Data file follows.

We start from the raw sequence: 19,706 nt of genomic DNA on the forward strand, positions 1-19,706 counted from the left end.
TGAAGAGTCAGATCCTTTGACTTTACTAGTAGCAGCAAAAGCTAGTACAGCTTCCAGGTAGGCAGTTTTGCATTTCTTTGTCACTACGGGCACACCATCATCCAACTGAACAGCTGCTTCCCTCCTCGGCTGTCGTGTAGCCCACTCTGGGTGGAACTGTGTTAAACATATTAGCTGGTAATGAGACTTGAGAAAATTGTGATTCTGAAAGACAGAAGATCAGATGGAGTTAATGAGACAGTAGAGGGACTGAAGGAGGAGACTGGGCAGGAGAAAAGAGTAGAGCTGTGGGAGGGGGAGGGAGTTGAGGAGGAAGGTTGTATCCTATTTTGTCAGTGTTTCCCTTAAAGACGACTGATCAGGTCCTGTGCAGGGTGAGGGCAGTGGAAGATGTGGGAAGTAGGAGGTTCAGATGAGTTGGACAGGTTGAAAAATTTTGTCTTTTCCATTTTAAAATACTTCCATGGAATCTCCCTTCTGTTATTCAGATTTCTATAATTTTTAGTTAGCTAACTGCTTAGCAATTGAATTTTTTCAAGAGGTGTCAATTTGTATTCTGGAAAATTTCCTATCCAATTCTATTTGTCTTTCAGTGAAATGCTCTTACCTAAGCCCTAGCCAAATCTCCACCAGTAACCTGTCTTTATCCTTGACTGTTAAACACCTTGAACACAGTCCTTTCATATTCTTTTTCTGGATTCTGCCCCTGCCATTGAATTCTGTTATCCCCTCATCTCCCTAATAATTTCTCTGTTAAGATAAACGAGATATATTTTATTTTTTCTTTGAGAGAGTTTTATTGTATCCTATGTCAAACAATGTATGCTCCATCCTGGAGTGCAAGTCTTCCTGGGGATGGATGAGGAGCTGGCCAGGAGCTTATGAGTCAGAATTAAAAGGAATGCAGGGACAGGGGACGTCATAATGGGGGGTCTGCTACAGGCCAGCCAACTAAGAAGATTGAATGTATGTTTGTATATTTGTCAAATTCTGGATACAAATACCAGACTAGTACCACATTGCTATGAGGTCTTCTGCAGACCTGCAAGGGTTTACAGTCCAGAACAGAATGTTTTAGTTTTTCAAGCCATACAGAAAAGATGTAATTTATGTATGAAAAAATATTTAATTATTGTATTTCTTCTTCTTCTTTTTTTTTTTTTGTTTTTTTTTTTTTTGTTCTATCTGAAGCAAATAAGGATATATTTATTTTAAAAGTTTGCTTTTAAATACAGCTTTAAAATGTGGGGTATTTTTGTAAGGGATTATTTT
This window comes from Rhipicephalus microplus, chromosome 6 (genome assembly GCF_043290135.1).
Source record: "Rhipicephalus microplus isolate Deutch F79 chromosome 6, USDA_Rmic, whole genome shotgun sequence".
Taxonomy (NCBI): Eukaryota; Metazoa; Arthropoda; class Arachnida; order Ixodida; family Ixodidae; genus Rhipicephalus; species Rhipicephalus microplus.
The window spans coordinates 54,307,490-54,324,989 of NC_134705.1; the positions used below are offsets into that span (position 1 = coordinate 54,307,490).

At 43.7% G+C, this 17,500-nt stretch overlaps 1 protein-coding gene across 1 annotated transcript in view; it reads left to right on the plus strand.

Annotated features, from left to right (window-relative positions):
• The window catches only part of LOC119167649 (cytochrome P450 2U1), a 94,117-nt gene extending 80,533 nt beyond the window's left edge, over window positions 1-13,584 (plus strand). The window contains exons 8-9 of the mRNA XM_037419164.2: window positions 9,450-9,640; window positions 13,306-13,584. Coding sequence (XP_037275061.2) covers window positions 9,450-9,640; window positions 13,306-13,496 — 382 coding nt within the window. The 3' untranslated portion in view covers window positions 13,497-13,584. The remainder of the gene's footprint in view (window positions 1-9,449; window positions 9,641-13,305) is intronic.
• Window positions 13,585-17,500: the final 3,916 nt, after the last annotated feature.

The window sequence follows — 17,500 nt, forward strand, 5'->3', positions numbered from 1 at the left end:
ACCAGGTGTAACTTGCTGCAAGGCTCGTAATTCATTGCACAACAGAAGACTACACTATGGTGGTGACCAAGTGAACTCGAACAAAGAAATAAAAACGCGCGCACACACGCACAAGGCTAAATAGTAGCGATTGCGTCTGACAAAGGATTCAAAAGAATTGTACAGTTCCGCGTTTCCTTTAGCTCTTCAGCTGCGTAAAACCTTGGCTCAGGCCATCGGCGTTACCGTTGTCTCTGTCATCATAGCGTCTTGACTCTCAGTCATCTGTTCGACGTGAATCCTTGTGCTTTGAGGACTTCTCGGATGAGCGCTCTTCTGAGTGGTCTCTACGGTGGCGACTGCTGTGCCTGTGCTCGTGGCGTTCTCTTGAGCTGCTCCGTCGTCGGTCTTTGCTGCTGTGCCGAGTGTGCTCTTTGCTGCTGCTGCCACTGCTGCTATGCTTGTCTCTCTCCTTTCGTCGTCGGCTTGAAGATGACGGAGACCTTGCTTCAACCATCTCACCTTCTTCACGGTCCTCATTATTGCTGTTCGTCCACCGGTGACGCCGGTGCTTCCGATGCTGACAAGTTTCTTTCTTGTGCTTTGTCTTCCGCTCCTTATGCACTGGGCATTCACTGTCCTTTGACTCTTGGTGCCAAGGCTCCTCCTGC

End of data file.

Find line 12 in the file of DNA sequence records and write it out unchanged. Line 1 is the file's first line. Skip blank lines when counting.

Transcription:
ACCAGGTGTAACTTGCTGCAAGGCTCGTAATTCATTGCACAACAGAAGACTACACTATGGTGGTGACCAAGTGAACTCGAACAAAGAAATAAAAACGCGCGCACACACGCACAAGGCTAAATAGTAGCGATTGCGTCTGACAAAGGATTCAAAAGAATTGTACAGTTCCGCGTTTCCTTTAGCTCTTCAGCTGCGTAAAACCTTGGCTCAGGCCATCGGCGTTACCGTTGTCTCTGTCATCATAGCGTCTTGACTCTCAGTCATCTGTTCGACGTGAATCCTTGTGCTTTGAGGACTTCTCGGATGAGCGCTCTTCTGAGTGGTCTCTACGGTGGCGACTGCTGTGCCTGTGCTCGTGGCGTTCTCTTGAGCTGCTCCGTCGTCGGTCTTTGCTGCTGTGCCGAGTGTGCTCTTTGCTGCTGCTGCCACTGCTGCTATGCTTGTCTCTCTCCTTTCGTCGTCGGCTTGAAGATGACGGAGACCTTGCTTCAACCATCTCACCTTCTTCACGGTCCTCATTATTGCTGTTCGTCCACCGGTGACGCCGGTGCTTCCGATGCTGACAAGTTTCTTTCTTGTGCTTTGTCTTCCGCTCCTTATGCACTGGGCATTCACTGTCCTTTGACTCTTGGTGCCAAGGCTCCTCCTGC